Canada was still an importing country in 1905. In other words, it imported more goods than it exported. However, many industries were expanding and some Canadian products were being exported all over the world. This economic growth was mostly driven by large investments by U.S. companies.
Pulp and paper
Newspapers were being created across the globe and Quebec’s papermaking industry was booming. Quebec’s forests were largely made up of coniferous trees, which were ideal for papermaking. In the early 20th century, Canada was the world’s largest producer of newsprint, and 86% of its exports were sent to the United States. The value of paper production jumped from $5 million per year in 1900 to $14 million in 1910 and $75 million in 1922. To create jobs in Quebec, the government encouraged companies to turn wood into paper locally.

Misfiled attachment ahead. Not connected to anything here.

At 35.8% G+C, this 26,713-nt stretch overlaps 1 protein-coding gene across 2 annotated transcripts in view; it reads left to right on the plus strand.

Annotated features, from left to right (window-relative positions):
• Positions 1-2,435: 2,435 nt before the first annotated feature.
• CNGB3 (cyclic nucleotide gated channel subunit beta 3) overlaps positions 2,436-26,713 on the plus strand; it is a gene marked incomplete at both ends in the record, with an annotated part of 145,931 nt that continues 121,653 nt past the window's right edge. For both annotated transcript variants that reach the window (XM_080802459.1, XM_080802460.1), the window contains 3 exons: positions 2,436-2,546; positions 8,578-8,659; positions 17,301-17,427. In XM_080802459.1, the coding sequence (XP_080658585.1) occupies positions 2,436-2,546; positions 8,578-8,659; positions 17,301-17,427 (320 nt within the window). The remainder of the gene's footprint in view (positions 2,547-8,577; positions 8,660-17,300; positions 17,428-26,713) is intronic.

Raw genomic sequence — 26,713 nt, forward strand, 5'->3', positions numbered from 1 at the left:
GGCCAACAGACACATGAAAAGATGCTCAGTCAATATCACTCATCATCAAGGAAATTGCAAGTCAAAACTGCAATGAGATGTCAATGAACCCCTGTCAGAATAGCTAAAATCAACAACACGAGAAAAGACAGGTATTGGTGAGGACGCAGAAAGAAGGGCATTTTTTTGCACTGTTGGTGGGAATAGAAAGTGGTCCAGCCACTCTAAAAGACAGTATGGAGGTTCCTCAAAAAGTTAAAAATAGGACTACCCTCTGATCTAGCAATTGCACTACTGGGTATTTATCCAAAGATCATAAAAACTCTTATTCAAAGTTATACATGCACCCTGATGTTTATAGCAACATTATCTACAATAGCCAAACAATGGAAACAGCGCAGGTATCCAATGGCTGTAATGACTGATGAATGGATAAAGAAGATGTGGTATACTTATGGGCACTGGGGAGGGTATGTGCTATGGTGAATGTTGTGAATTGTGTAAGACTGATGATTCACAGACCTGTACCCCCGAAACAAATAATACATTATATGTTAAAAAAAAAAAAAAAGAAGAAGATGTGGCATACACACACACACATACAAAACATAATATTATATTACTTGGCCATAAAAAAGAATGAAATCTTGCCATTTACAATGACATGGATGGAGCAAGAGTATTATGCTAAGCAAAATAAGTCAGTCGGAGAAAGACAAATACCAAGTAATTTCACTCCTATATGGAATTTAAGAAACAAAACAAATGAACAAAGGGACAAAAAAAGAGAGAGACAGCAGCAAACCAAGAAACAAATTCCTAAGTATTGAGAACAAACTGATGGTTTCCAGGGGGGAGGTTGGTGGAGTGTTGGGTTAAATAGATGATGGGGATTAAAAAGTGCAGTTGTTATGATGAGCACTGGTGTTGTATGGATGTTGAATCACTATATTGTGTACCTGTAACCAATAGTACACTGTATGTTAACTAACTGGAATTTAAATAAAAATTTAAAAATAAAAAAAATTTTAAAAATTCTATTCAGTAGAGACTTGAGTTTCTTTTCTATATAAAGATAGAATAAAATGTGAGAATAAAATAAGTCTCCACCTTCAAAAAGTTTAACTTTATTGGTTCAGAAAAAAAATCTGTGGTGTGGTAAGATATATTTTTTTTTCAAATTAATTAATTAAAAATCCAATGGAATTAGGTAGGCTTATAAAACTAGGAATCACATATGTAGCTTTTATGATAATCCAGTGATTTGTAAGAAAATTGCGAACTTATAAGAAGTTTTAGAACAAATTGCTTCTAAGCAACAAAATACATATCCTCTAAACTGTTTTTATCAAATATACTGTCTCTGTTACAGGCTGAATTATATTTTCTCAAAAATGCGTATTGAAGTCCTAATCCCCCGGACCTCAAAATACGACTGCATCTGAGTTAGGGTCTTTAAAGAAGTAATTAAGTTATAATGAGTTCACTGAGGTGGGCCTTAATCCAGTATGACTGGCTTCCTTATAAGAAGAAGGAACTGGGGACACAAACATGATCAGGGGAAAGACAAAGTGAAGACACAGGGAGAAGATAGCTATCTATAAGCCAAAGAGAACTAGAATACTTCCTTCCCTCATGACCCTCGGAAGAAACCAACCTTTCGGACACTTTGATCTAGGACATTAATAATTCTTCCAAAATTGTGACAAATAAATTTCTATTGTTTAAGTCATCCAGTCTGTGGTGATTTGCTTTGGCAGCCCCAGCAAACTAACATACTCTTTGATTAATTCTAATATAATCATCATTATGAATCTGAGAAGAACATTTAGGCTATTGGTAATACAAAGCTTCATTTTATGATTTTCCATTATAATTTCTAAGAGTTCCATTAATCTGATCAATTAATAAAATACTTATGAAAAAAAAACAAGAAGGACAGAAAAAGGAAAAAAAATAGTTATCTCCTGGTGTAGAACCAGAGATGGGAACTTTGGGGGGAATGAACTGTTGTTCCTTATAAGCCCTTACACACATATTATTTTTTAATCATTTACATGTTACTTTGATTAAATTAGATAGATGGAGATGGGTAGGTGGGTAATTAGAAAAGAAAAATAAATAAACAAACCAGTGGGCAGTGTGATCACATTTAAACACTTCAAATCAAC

Metals and minerals
In the early 20th century, Quebec’s mines produced several metals that were exported worldwide. The Abitibi region produced gold and copper known for their high quality. Asbestos extracted from mines in the Eastern Townships was used in several products such as roofing and later, car brakes. Finally, the aluminum production company Alcoa created Alcan in 1902. This company would one day become one of the largest aluminum producers in the world.
Author: Alexandre Lanoix
French (If available)